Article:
State Tax Codes in Need of Repair
State tax codes are filled with a legion of special treatments that could very well lead to a state’s fiscal destruction.
State revenue systems are antiquated relics. The bases used for state taxes no longer reflect the economic activity that takes place within them. How revenues are raised has little relationship to either the benefit received or costs incurred in providing state services. With reduced resources to meet needs, the battle over the shrinking pie promises to become increasingly intense, as the slices become thinner.
Hope springs eternal, however. These harsh economic times will, by necessity, lead to a reconsideration of how state revenue systems are designed and should perform. Topping the list of reforms should be a simplification of state tax codes. They are filled with a legion of special treatments that could very well lead to a state’s fiscal destruction. I am not a voice in the wilderness. Economists of all ideological stripes agree that simple tax systems that have broad bases and can use low rates to raise revenues are the least disruptive to markets, foster economic growth and are the most efficient way to raise revenues.
The most egregious difficulty in having state tax systems attuned to the realities of the 21st century has been the widespread use of tax “preferences.” Those are the deductions, credits and reduced tax rates that provide more favorable treatment to privileged forms of income, behavior and types of taxpayers. Be it to encourage fuel-efficient cars, new plant locations, movie production, spaceport construction or to help the lame and meek, even the tightest state budget seems to have room to squeeze in yet another tax preference loophole.
The consequence of such a bounty of tax expenditures is to produce de facto public spending that takes place outside of the budget. In other words, unlike expenditures that undergo the appropriation process, the costs of such tax breaks never show up in the state budget. One can read a state’s budget cover-to-cover and see nary a mention of the revenue forgone to accomplish the objectives of the tax break. As a result, the favored activities, and those firms and individuals that benefit, fall below the budgetary radar screen. Once enacted in the tax code, the tax expenditures’ veiled life goes on forever, typically unmolested and unaccountable for whatever public purpose they are meant to achieve.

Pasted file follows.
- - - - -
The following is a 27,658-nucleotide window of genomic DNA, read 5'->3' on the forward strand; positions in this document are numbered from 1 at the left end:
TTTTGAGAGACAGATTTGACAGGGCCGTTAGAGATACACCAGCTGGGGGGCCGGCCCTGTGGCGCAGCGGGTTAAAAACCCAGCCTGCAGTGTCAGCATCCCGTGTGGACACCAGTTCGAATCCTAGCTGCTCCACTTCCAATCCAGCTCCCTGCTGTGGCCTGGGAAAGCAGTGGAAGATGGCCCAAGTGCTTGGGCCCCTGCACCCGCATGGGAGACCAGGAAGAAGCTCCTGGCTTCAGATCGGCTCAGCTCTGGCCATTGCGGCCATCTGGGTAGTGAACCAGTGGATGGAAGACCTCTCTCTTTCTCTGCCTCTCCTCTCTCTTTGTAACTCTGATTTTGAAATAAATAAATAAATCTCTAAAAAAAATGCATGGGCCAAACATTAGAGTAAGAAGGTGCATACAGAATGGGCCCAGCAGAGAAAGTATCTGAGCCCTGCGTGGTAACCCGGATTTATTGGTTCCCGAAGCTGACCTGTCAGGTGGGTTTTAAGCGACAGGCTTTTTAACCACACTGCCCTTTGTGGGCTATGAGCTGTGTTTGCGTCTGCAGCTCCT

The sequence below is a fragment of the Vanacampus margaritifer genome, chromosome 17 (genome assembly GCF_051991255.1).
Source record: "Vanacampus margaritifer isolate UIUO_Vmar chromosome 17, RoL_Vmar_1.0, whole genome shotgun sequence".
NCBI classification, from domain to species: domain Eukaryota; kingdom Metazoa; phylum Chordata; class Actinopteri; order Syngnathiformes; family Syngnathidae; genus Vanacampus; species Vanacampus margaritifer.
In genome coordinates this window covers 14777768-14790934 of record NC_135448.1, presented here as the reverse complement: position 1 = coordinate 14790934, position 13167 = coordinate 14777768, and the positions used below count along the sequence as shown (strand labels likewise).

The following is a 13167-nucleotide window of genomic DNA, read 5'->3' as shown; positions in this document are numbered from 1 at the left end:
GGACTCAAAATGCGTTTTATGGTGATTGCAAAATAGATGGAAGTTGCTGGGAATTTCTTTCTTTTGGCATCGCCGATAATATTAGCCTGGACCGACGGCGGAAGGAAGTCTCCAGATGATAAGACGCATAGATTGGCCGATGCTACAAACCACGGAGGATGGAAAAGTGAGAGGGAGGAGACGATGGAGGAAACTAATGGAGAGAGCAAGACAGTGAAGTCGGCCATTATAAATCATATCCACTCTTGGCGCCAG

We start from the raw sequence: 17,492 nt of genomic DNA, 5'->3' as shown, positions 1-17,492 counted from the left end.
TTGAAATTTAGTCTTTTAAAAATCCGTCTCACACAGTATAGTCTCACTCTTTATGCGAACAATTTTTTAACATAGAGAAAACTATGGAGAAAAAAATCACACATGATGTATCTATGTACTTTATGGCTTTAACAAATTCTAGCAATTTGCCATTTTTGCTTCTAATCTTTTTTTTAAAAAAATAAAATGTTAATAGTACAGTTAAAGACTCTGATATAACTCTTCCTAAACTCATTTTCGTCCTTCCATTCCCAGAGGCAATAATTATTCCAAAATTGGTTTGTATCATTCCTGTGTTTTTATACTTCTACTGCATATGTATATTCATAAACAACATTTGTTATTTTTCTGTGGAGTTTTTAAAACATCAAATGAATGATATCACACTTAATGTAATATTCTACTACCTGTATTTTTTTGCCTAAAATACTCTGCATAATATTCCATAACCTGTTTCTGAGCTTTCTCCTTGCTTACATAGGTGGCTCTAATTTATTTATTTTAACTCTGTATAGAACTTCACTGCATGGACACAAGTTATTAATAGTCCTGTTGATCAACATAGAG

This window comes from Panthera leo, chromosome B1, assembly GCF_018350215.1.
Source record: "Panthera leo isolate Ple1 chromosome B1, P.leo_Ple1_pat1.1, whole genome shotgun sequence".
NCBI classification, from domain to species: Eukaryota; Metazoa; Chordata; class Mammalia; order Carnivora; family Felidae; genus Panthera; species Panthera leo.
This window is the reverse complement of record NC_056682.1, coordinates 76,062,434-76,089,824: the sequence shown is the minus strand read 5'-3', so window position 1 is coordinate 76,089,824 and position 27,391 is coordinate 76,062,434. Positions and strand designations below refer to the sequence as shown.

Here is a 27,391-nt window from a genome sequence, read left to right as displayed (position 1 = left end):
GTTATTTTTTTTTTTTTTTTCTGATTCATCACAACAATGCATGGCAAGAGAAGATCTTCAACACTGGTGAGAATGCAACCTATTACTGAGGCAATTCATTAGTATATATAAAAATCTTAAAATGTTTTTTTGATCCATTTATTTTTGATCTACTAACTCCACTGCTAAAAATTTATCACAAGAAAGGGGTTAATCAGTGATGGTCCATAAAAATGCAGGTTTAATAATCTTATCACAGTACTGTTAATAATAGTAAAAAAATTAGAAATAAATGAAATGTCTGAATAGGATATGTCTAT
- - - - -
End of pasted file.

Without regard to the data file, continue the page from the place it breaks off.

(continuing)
This is not to say all tax preferences are bad. Many are sound in logic and practice. For example, some make the state and federal tax codes consistent and help avoid double taxation. But using the tax expenditure device can be addictive and is unusually tempting to tax-cutting legislators. How else can they simultaneously say they are cutting taxes and yet “financing” the preferred activities? What is left out of this calculus is that real money is being transferred from public coffers to pay for selected activities and their beneficiaries. In the wake of this ill-begotten largess is left a complicated, Swiss-cheese tax code, where special interests are served and the general welfare is largely ignored.
Several states have taken steps to get a handle on their tax expenditures. But in most states, information about them is sparse and scattered; substantive analysis of their impact is insufficient or missing. Regularly publishing a comprehensive tax expenditure report that is incorporated into the overall state budget process is needed. That report should specify the intended public purpose of each tax break, describe who benefits and by how much, and give an estimate of total cost in terms of forgone revenues that would be collected were the preference not to exist. Most important, the tax preferences should be subject to limits on their duration and examinations of their effectiveness before any re-enactment.
Hard times bring hard choices. When potential tax dollars are spent on giving tax breaks that reduce revenues, the taxpayers need to know about it. That’s my pie you’re slicing thinner.
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